–President Elaine Clegg, Boise City Council
The route south of Salt Lake City may eventually go as far south as Las Vegas, restoring the old Desert Wind Line. City officials noted that this portion of the route restoration could eventually even reach Arizona — again, with the help of new federal programs.
"It would be a tremendous route if they do end up identifying that," Clegg said. "But any (routes) chosen by (the Federal Railroad Administration) through this and the long-distance study will be eligible for technical assistance. ... It's really exciting stuff."
Larsen clarified that Salt Lake City is interested in southern expansions but those discussions are nowhere as strong as the current dialogue with Boise. The same goes for service from Salt Lake City to other Utah places like Moab.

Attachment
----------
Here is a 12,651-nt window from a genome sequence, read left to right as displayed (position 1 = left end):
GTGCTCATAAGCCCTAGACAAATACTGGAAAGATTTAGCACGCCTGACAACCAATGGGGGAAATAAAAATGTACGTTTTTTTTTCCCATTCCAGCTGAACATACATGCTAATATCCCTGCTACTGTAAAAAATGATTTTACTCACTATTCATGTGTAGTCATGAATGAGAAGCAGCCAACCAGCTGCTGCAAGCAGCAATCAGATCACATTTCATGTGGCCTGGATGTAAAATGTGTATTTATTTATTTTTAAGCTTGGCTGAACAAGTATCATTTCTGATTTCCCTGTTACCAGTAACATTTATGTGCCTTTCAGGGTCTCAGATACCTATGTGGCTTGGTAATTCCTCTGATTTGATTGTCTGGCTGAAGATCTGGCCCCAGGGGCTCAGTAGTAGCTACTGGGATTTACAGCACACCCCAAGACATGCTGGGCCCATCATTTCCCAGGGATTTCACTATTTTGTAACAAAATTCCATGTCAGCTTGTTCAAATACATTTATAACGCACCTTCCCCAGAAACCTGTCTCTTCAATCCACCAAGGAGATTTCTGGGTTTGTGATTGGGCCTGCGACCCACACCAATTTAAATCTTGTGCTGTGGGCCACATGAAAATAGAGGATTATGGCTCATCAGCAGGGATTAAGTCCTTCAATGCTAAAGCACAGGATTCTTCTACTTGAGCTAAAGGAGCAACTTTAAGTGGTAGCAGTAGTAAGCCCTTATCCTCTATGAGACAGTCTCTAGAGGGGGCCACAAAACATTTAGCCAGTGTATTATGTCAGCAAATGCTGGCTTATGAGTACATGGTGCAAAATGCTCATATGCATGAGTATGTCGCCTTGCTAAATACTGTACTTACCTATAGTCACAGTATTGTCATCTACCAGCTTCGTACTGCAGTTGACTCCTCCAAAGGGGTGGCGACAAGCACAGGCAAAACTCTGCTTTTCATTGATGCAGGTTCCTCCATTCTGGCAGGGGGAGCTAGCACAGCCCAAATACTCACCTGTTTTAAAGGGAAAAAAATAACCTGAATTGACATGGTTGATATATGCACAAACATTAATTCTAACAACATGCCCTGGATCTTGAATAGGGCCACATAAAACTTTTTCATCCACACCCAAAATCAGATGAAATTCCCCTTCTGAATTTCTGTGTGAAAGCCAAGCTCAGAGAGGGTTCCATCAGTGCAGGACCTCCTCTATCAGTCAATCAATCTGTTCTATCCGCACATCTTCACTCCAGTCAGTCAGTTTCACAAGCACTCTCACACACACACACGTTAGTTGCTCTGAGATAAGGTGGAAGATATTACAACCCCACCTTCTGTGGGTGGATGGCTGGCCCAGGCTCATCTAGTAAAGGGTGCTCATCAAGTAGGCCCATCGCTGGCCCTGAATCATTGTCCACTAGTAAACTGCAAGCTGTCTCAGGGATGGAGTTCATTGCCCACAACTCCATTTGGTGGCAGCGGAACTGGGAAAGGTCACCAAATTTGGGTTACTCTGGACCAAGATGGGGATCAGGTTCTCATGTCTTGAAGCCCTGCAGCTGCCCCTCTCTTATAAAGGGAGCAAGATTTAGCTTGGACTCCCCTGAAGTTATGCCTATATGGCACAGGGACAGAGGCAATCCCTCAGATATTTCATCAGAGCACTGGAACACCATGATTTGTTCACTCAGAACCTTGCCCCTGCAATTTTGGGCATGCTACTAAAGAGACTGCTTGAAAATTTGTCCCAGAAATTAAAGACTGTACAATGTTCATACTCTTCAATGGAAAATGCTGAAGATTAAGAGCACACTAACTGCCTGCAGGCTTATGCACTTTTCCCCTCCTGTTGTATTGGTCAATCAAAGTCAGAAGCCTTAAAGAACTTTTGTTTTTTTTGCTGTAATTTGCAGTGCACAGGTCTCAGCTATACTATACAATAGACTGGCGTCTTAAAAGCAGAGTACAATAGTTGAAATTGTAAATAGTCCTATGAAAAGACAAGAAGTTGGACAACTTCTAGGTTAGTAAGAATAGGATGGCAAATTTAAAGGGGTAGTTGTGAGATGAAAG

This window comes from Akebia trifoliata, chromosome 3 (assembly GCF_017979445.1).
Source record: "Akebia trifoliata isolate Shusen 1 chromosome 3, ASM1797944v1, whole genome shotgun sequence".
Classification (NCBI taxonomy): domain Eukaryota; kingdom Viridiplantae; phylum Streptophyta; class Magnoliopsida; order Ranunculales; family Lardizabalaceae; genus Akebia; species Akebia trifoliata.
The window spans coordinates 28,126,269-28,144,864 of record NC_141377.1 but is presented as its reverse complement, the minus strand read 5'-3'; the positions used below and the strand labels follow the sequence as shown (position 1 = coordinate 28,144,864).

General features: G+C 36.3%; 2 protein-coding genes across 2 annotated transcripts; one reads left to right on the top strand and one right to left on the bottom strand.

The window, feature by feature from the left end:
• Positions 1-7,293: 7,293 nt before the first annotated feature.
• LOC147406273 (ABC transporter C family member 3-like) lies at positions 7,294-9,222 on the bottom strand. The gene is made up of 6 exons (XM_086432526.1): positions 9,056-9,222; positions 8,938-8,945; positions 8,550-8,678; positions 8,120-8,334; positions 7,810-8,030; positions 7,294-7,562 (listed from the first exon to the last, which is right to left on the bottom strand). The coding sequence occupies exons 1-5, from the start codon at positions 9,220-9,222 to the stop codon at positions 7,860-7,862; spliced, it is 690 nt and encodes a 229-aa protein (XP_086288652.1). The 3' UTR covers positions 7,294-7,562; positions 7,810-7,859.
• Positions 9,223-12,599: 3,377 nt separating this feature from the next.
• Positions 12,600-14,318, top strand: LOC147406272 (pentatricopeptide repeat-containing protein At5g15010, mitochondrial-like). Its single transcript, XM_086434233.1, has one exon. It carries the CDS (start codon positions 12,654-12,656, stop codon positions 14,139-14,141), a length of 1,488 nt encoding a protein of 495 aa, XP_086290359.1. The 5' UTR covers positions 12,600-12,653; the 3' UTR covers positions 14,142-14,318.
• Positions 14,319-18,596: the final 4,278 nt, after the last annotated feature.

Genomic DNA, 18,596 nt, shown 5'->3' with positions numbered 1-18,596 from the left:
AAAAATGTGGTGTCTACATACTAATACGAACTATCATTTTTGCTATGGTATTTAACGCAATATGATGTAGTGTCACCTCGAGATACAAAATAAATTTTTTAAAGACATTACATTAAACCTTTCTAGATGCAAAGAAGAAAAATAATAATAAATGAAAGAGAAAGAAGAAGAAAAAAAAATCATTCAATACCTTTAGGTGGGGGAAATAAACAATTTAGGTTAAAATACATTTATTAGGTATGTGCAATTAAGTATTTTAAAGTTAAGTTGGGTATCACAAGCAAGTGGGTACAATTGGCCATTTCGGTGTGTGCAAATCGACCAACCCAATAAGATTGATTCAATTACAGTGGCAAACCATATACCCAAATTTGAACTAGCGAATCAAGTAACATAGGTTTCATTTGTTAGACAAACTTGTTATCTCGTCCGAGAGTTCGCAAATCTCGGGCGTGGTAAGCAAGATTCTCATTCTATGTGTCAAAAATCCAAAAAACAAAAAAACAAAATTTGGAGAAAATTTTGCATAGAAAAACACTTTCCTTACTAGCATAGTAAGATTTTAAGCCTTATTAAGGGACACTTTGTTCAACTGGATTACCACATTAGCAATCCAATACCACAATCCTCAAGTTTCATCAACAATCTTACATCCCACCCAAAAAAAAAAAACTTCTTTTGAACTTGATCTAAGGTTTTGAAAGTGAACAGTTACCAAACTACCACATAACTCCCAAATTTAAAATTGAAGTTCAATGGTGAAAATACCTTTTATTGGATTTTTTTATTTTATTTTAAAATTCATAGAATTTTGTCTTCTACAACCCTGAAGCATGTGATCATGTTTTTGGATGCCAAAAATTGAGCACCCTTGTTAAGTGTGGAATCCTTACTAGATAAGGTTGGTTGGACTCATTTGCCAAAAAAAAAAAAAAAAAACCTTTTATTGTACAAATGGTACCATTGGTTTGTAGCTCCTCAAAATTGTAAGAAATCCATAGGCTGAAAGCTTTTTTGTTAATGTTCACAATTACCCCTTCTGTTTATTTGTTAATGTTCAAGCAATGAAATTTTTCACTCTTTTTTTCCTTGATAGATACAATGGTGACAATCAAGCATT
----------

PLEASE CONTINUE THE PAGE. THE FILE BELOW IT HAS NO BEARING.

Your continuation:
The cities' proposed project comes at a time when passenger rail advocates are pushing for new services, especially in the mostly blank northwest portion of the continental U.S. Utah's main out-of-state passenger rail service is Amtrak's California Zephyr, which runs from Chicago to San Francisco. It has stops in Green River, Helper, Provo and Salt Lake City along the way.
The nonprofit rail advocacy organization All Aboard Northwest held three informational meetings in Utah last month about the possibility of restoring old services throughout the region, including the former Pioneer Line. The group also presented in Idaho and at the Greater Northwest Passenger Rail Summit held in August, although the organization had nothing to do with the Salt Lake City and Boise discussions.
Members of the organization and the Utah Rail Passengers Association argue that passenger rail is a cheaper and more effective alternative to the country's growing transportation needs. They view it as a companion, not a replacement, for personal vehicle and airline travel.
"Up here in the greater Northwest region, there's a big void but people actually live out there too," said Dan Bilka, the co-founder of All Aboard Northwest, during one of the Utah meetings last month. "We say it's high time that people get on the map, and we see more and better services throughout our region."